I planned our filming in my grandmother’s apartment as is the Christmas tradition. Last year we have not been able to be together because of Covid restrictions and could only speak on Facetime. This year was different.
My grandmother’s apartment, right next to my parents’, in the centre of Prague, brings out many childhood memories of spending time playing there: with buttons, ribbons and scarves, with my brother, or our dog, of reading and listening to stories, of imagining and growing my inner world. For me this space was always associated with something slightly exotic: echoes of distant worlds, of travel (real and imaginary), of the past (a form of travel too). My grandmother has always been a highly imaginative storyteller and her apartment absorbed and also oozed her stories.
On this occasion though, I wanted to focus on the idea of a beauty routine. The celebration of beauty and the care and attention required to achieve the best results, is a thread that runs through my project, as much as it runs through the narrative of my female line. At times, the beauty standard has been a burden, often accompanied by a sense of failure. A somewhat false lens to view oneself.
For my grandmother, who attended a woman only school, where she learned fashion design, a beauty routine as well as looking her best, was an important part of her formal education. Additionally, in those days, 1940s, in order to be a lady, a young woman was expected to never leave the house looking scruffy. This habit has stayed with my grandmother into her 90s. She is always impeccably dressed and made up.
In our current moment in time, post John Berger’s Ways of Seeing and Laura Mulvey’s male gaze, having entered the age of surveillance capitalism, in the unashamed times of selfies and endless instagram filters, the story of female beautification is reframed and amplified in new ways.
My older daughter certainly knows all about this and her beauty routine in many way resembles my grandmother’s in its complexity.
The second inspiration for this session was a recreation of a scene from my short film Between Jirina and Anna, which I filmed in the same room on the threshold of 2014/15. That time we dressed my daughter in a traditional costume which my grandmother’s mother made in 1918.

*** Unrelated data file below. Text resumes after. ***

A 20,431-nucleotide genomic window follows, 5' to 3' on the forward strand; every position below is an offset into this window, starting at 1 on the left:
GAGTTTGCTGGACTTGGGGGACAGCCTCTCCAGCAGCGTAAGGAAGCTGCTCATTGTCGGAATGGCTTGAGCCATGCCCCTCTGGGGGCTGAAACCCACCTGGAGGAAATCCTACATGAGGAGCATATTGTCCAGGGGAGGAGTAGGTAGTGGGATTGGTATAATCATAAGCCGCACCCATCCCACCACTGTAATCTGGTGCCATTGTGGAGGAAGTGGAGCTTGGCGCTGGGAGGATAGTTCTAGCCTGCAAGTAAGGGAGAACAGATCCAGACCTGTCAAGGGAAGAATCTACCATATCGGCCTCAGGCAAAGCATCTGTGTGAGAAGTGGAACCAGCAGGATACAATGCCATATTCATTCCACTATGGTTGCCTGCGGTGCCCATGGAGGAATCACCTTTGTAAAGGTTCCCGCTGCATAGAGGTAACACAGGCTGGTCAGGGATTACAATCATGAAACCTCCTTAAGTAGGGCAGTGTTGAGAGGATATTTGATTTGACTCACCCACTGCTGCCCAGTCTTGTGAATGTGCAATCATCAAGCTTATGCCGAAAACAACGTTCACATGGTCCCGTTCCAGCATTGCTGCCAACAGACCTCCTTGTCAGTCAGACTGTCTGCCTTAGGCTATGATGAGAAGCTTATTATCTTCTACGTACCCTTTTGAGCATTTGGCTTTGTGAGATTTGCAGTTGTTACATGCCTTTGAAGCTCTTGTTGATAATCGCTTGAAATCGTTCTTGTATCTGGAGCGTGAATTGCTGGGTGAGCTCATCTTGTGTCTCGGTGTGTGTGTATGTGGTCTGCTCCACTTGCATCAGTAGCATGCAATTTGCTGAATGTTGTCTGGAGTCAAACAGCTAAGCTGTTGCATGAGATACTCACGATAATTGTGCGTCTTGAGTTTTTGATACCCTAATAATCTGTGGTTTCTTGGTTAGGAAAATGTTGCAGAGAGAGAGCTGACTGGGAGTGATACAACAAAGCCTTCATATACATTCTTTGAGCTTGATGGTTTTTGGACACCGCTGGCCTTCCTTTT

This time, 6 years on, instead of a traditional dress, I brought with me my wedding dress. I wanted my daughter to wear it and she did put it on in the end, if rather reluctantly. The dress is not really a dress: it is a skirt and top, which I purchased in New York, in 2001. I was already pregnant with this very daughter, hence the idea of a two piece attire, to allow expansion.
20 years ago, at my wedding, my child was invisible to me, an unknown daughter to be. Now she is here, familiar, tall and blonde, wearing my dress. She is only 7 years younger than I was then.
And in 2014, when we filmed our first scene here, my younger daughter wasn’t even an idea. Now she is very much here too.
Once again we are stood in front of a mirror, looking at our reflection, seeing our present selves, but seeing also the the past, as we stood here on a number of occasions in the past 9 years.
The mirror too is an ongoing theme for us: a symbol of contemplation, as well as a real object with a reflective surface, which allows us to study our own image, in the same way the camera does.
The mirror allows me, the filmmaker, to become part of the 4 generational picture, and also reveals to us, the viewers, the process of making, the behind the scene.
But we, the women in the reflection, also mirror each other: our genetic make up which links us, manifests as similarities and also of differences in hair colour, our built, stature…
When you look at these photos, stills from the moving image that is to become a film, you may notice our images refracted in the various looking glasses around the room. There are tiny reflections of Clementine in the tiny mirror. (Did you spot them?) Even the television has become a Claude glass. And so is the phone, the black mirror that rarely leaves my older daughter’s hand.
This project of 4 generations of women, has always been about time: about the “here and now”, as I attempt to capture precious moments of being all together. Later I realised the filmmaking created these moments of focus, through the ritual of filming.
It has, of course, always been about the past: listening to my grandmother’s stories of drowning, of her miscarriage, of my mother as a child, perceiving patterns, looking for threads of meaning.
But crucially, this project has always also been about the future: for me it is a message from us right now towards our future selves.
The temporal distance offers new perspectives and I wonder what our future selves may perceive in the mirror of the lens, that we may have overlooked now, being too busy with the “here and now”.
More about the project: https://www.thelearnedpig.org/tereza-stehlikova-4-generations-of-women-topography/10001
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